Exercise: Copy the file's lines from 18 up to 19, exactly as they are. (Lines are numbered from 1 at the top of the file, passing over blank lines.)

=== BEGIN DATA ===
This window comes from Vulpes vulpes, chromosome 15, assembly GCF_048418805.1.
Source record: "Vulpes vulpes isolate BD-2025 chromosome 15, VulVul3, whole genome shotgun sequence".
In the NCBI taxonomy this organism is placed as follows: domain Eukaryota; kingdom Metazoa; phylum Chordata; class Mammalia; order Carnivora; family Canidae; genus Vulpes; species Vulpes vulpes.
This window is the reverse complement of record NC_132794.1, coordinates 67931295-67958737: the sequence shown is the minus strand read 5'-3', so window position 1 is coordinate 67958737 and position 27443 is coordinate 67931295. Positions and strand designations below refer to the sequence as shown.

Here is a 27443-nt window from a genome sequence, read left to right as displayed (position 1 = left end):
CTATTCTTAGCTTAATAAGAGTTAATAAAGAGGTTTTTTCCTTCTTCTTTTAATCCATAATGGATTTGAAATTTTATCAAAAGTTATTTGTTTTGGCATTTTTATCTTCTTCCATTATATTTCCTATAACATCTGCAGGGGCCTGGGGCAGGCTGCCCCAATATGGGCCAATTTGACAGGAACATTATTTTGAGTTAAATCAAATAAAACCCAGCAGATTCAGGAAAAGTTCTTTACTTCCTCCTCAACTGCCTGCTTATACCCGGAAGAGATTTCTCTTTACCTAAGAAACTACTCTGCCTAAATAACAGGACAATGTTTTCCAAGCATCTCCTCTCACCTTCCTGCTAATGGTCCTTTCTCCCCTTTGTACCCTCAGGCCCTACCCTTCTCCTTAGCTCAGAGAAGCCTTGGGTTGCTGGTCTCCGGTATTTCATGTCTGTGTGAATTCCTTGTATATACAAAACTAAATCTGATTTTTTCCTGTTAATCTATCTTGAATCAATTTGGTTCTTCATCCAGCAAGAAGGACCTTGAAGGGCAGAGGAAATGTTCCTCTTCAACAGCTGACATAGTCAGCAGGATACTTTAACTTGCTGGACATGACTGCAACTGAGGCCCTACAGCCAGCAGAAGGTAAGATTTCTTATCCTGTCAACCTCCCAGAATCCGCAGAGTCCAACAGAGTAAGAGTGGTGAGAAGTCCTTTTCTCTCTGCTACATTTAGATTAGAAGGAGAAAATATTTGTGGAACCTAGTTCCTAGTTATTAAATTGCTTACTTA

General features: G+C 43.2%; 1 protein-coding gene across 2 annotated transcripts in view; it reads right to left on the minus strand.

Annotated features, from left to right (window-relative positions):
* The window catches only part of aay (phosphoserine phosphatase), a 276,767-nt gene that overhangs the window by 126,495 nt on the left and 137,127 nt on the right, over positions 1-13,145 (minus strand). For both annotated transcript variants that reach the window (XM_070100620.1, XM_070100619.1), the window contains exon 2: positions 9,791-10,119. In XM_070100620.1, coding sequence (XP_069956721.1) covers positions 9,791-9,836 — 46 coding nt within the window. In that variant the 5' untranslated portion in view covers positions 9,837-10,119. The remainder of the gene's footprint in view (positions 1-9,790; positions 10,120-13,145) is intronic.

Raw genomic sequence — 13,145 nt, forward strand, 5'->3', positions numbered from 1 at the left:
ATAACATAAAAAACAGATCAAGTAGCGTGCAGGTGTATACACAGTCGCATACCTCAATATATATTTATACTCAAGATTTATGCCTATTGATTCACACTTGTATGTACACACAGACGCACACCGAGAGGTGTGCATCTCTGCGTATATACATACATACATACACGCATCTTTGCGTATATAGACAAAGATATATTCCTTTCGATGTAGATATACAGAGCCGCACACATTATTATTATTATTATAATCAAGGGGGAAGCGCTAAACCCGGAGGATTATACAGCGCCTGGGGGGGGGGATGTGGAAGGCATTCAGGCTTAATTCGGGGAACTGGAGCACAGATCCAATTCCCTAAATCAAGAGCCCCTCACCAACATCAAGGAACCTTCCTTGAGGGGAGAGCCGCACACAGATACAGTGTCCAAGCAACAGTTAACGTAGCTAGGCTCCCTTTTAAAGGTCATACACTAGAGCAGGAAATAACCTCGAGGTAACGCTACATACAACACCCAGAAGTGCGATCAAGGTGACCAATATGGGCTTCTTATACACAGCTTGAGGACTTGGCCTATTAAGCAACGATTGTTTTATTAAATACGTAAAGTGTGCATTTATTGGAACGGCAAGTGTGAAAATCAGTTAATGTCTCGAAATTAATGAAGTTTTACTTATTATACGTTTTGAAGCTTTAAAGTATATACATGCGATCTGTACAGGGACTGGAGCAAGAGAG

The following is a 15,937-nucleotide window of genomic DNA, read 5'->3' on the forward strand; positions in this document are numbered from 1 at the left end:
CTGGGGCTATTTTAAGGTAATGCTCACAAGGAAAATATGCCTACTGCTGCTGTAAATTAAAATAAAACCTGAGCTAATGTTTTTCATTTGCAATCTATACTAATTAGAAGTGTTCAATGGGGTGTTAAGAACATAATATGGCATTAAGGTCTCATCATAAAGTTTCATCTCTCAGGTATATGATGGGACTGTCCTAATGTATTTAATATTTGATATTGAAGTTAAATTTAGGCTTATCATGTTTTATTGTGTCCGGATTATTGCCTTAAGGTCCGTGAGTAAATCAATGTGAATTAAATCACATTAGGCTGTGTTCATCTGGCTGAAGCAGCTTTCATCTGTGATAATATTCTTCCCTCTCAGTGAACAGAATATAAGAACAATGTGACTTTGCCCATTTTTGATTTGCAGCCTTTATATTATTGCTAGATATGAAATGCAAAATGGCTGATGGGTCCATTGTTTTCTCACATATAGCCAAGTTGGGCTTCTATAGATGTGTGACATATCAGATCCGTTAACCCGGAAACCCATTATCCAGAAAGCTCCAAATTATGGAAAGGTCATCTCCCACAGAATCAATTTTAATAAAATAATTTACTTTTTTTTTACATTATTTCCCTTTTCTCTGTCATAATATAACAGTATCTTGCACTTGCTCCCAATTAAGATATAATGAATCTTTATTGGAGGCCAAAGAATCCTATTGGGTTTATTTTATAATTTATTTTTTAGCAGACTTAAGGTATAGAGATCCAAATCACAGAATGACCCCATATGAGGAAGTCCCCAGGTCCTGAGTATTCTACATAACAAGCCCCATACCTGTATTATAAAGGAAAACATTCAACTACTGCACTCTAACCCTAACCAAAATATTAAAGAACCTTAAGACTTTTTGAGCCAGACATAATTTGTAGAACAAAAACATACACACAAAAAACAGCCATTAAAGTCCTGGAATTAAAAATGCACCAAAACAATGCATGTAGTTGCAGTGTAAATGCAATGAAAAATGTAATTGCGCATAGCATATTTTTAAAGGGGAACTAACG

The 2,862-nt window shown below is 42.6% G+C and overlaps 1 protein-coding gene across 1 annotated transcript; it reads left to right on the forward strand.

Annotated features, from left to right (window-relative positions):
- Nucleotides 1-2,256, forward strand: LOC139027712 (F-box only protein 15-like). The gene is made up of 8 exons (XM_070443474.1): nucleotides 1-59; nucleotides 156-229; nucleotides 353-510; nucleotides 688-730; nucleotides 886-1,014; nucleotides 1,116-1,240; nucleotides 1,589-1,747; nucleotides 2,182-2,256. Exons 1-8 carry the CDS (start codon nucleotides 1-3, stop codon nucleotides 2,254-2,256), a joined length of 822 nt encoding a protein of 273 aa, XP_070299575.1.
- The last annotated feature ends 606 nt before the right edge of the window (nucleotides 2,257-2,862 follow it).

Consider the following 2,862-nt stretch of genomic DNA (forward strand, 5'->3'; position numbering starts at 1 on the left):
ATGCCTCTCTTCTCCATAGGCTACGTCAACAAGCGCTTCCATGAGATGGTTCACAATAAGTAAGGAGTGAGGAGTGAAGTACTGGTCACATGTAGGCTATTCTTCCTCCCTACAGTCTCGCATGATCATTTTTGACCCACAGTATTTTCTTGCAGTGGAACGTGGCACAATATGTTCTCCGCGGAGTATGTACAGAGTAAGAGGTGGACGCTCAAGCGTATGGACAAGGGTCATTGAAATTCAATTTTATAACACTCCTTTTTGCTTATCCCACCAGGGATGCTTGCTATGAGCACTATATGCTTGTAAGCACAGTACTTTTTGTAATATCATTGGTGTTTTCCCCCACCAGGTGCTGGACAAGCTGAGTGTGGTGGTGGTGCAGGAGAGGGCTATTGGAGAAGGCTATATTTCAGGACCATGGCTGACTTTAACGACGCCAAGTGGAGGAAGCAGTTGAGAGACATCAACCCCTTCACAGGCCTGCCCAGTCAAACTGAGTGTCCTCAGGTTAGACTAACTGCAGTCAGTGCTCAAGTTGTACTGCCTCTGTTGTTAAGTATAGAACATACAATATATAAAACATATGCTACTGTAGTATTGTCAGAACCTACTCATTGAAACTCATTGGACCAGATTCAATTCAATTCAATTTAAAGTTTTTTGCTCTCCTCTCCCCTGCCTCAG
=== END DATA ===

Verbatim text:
Consider the following 2,862-nt stretch of genomic DNA (forward strand, 5'->3'; position numbering starts at 1 on the left):
ATGCCTCTCTTCTCCATAGGCTACGTCAACAAGCGCTTCCATGAGATGGTTCACAATAAGTAAGGAGTGAGGAGTGAAGTACTGGTCACATGTAGGCTATTCTTCCTCCCTACAGTCTCGCATGATCATTTTTGACCCACAGTATTTTCTTGCAGTGGAACGTGGCACAATATGTTCTCCGCGGAGTATGTACAGAGTAAGAGGTGGACGCTCAAGCGTATGGACAAGGGTCATTGAAATTCAATTTTATAACACTCCTTTTTGCTTATCCCACCAGGGATGCTTGCTATGAGCACTATATGCTTGTAAGCACAGTACTTTTTGTAATATCATTGGTGTTTTCCCCCACCAGGTGCTGGACAAGCTGAGTGTGGTGGTGGTGCAGGAGAGGGCTATTGGAGAAGGCTATATTTCAGGACCATGGCTGACTTTAACGACGCCAAGTGGAGGAAGCAGTTGAGAGACATCAACCCCTTCACAGGCCTGCCCAGTCAAACTGAGTGTCCTCAGGTTAGACTAACTGCAGTCAGTGCTCAAGTTGTACTGCCTCTGTTGTTAAGTATAGAACATACAATATATAAAACATATGCTACTGTAGTATTGTCAGAACCTACTCATTGAAACTCATTGGACCAGATTCAATTCAATTCAATTTAAAGTTTTTTGCTCTCCTCTCCCCTGCCTCAG